My overdue epiphany on the topic especially resonated when I complained to a friend about the side-dish of Holocaust-related information at the museum, and the expected commiseration was met with a terse “there are enough museums on that.” Any hope of this being a singular sentiment was erased by an unambiguous “I’m frankly tired of hearing about it,” expressed by a friend at a dinner table. We don’t need the Holocaust in order for Judaism to endure, was another sentiment expressed, as was an annoyance with the wrenching documentaries that abound.

While I wasn’t looking, the subject had apparently started to swing back to the silence of the 50s when American Jews and the survivors were guided by an unspoken agreement to speak and hear no evil. It was then too soon for the survivors to talk, and most people were not yet prepared to listen.

I recall relatives complimenting my mother for not constantly bringing up her Holocaust experiences the way many other ‘refugees’ did. She was mostly silent about them, other than with fellow survivors, but like many suppressed thoughts, they sometimes surfaced with a vengeance. I remember someone casually telling her how difficult it was to get a taxi in 1944 when leaving the hospital with a new baby and then my mother furiously demanding to know if that woman realized what she and her family were experiencing that same year.

By the ’60s, after the Eichmann trial, terms such as ghettos, the camps, and gas chambers seeped into people’s consciousness and generated a thirst to know more, which led to countless presentations, books, and museums on the subject. That frenzy, however, had a narrow window and after a short but feverish life, appears to be burning out.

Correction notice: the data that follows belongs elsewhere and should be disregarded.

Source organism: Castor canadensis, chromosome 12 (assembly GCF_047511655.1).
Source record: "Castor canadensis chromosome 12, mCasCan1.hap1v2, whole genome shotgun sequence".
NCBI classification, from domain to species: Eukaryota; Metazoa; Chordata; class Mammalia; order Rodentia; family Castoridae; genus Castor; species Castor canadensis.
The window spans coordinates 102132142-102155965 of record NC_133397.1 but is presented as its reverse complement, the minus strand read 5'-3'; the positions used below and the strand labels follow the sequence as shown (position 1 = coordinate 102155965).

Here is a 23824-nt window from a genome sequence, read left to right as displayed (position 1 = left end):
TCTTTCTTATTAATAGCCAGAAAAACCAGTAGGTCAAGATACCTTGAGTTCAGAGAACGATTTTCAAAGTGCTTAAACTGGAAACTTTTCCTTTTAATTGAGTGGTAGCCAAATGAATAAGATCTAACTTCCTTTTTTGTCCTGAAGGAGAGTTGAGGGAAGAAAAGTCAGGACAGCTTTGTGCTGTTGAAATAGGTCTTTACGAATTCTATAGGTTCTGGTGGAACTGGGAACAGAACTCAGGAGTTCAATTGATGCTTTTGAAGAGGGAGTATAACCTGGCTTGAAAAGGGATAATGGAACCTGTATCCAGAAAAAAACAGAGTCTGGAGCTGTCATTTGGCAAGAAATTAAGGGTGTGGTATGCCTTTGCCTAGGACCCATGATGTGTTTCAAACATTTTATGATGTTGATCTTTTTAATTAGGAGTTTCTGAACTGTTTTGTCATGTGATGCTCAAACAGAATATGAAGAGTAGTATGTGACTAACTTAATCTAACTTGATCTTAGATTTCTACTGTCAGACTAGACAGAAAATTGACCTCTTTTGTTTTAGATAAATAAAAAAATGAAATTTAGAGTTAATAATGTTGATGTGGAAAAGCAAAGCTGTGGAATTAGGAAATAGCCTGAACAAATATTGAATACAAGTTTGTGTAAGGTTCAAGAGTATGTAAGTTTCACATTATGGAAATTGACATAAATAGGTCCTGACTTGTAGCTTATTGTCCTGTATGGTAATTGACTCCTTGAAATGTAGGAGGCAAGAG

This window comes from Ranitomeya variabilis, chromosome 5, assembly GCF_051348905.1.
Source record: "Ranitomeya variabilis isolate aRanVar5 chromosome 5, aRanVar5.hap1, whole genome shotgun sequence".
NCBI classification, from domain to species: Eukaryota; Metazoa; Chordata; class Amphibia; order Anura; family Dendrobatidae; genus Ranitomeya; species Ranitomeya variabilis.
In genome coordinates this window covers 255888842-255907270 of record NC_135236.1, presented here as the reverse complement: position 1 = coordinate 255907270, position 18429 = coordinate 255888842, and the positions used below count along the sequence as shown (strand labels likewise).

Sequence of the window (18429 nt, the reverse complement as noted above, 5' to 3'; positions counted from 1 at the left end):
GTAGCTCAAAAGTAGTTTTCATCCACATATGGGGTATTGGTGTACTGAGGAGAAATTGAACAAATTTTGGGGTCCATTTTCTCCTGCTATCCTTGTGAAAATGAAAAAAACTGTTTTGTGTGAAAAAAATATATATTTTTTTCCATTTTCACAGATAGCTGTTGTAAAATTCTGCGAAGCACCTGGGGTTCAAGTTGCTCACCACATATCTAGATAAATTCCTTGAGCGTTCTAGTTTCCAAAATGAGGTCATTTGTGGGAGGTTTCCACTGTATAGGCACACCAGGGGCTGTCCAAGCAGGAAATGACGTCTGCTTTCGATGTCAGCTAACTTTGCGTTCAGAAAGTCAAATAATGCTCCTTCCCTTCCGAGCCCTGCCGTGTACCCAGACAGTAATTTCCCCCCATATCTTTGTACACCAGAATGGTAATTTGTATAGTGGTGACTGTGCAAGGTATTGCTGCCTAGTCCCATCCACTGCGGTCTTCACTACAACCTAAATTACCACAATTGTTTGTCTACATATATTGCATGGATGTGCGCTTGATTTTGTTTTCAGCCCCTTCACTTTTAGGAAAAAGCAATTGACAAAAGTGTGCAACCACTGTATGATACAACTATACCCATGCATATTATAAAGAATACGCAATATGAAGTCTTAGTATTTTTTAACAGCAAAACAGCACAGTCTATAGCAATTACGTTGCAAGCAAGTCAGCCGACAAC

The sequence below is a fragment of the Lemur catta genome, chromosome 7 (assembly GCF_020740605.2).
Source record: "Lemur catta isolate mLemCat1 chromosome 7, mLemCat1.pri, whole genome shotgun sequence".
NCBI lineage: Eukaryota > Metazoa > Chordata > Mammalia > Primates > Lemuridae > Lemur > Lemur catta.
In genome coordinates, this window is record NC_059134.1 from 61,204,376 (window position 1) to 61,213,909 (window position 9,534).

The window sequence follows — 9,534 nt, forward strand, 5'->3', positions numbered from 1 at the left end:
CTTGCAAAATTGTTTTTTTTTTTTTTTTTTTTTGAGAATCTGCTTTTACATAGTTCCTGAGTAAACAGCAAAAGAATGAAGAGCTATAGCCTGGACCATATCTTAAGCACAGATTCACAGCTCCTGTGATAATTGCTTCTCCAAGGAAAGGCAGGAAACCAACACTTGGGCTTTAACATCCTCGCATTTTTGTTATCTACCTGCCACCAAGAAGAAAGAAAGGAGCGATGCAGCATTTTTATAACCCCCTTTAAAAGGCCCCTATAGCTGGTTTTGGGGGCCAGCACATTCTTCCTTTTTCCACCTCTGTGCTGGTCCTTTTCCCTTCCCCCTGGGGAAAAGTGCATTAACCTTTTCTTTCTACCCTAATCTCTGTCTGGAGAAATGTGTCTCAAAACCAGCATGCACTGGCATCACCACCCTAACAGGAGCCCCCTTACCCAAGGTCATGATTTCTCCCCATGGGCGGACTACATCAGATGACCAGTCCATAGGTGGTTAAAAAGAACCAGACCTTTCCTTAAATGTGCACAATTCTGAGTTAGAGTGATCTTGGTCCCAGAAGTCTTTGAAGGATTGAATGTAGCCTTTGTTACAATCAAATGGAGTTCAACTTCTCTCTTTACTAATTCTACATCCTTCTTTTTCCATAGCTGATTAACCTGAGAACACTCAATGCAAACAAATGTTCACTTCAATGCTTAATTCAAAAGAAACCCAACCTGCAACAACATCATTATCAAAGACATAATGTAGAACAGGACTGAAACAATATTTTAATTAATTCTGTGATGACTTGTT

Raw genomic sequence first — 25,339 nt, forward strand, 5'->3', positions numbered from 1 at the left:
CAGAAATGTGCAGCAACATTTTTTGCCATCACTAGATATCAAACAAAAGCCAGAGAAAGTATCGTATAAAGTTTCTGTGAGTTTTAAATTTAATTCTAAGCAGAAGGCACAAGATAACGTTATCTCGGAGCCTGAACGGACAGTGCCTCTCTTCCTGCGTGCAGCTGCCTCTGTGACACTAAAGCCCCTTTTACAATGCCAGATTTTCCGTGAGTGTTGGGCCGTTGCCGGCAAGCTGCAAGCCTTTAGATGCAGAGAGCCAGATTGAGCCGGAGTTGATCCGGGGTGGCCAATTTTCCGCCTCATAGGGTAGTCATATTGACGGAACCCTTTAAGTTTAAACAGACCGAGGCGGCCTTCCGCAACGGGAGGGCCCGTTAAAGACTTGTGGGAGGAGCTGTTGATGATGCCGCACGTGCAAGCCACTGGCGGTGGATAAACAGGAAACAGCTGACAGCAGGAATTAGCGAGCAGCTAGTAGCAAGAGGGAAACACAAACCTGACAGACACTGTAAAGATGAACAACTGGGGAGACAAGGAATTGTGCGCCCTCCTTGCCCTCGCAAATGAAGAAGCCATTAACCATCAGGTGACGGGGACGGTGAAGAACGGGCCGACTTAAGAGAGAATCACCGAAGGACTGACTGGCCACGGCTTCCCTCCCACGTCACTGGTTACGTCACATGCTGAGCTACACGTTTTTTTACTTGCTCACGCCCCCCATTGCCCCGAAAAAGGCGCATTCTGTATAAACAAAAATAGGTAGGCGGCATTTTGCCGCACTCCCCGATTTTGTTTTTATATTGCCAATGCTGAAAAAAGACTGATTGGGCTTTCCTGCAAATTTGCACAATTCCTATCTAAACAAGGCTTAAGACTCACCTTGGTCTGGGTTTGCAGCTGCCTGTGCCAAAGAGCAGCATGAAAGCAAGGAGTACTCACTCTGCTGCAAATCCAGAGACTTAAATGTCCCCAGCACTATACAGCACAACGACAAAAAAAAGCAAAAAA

Perhaps there was overkill, and I understand the need to pull back from painful excess. But forgetting is a desecration of those who perished and unfair to the remaining survivors and their descendants, whose voices are once again being muffled. Most important, though, are the lessons to be learned from the Holocaust that will be lost to the complacent silencers.

While I don’t know the precise solution to the declining interest in this topic among Jews, I feel certain that greater minds can, and should, strive to replace the loud “sounds of silence” with the peaceful “harmony and understanding” urged by the Age of Aquarius revelers in the era that first confronted that painful chapter of our history.

About the Author
Florence Berkowitz-Siegelberg grew up in Brooklyn, NY, and she and her husband raised three daughters on the Upper West Side of Manhattan. She has published several freelance articles and produced a documentary, "The Road From Destruction", based on interviews with survivors. She recently retired from Kingsborough Community College where she taught writing.